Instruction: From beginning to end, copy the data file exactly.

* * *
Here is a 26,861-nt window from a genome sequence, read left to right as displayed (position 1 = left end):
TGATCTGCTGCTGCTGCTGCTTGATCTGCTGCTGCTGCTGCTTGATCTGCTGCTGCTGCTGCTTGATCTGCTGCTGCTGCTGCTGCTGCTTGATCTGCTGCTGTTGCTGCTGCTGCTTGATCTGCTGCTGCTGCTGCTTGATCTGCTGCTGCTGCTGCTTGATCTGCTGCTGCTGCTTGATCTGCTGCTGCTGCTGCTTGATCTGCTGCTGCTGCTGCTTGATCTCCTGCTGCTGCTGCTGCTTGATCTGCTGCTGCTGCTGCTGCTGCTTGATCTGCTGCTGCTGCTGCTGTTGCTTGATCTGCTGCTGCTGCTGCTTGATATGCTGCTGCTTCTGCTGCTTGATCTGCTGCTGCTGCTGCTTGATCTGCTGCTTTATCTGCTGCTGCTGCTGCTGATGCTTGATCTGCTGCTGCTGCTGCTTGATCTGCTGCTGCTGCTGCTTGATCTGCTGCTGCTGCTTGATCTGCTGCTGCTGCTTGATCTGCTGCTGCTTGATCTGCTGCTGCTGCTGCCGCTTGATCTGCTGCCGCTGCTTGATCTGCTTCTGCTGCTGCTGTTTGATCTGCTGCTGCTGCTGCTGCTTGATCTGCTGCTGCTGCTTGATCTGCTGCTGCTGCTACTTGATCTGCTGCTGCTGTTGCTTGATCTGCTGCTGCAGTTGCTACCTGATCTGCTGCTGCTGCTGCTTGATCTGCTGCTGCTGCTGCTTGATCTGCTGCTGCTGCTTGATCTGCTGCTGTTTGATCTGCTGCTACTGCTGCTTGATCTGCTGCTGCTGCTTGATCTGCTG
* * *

Here is a 26,861-nt window from a genome sequence, read left to right as displayed (position 1 = left end):
TGATCTGCTGCTGCTGCTGCTTGATCTGCTGCTGCTGCTGCTTGATCTGCTGCTGCTGCTGCTTGATCTGCTGCTGCTGCTGCTGCTGCTTGATCTGCTGCTGTTGCTGCTGCTGCTTGATCTGCTGCTGCTGCTGCTTGATCTGCTGCTGCTGCTGCTTGATCTGCTGCTGCTGCTTGATCTGCTGCTGCTGCTGCTTGATCTGCTGCTGCTGCTGCTTGATCTCCTGCTGCTGCTGCTGCTTGATCTGCTGCTGCTGCTGCTGCTGCTTGATCTGCTGCTGCTGCTGCTGTTGCTTGATCTGCTGCTGCTGCTGCTTGATATGCTGCTGCTTCTGCTGCTTGATCTGCTGCTGCTGCTGCTTGATCTGCTGCTTTATCTGCTGCTGCTGCTGCTGATGCTTGATCTGCTGCTGCTGCTGCTTGATCTGCTGCTGCTGCTGCTTGATCTGCTGCTGCTGCTTGATCTGCTGCTGCTGCTTGATCTGCTGCTGCTTGATCTGCTGCTGCTGCTGCCGCTTGATCTGCTGCCGCTGCTTGATCTGCTTCTGCTGCTGCTGTTTGATCTGCTGCTGCTGCTGCTGCTTGATCTGCTGCTGCTGCTTGATCTGCTGCTGCTGCTACTTGATCTGCTGCTGCTGTTGCTTGATCTGCTGCTGCAGTTGCTACCTGATCTGCTGCTGCTGCTGCTTGATCTGCTGCTGCTGCTGCTTGATCTGCTGCTGCTGCTTGATCTGCTGCTGTTTGATCTGCTGCTACTGCTGCTTGATCTGCTGCTGCTGCTTGATCTGCTG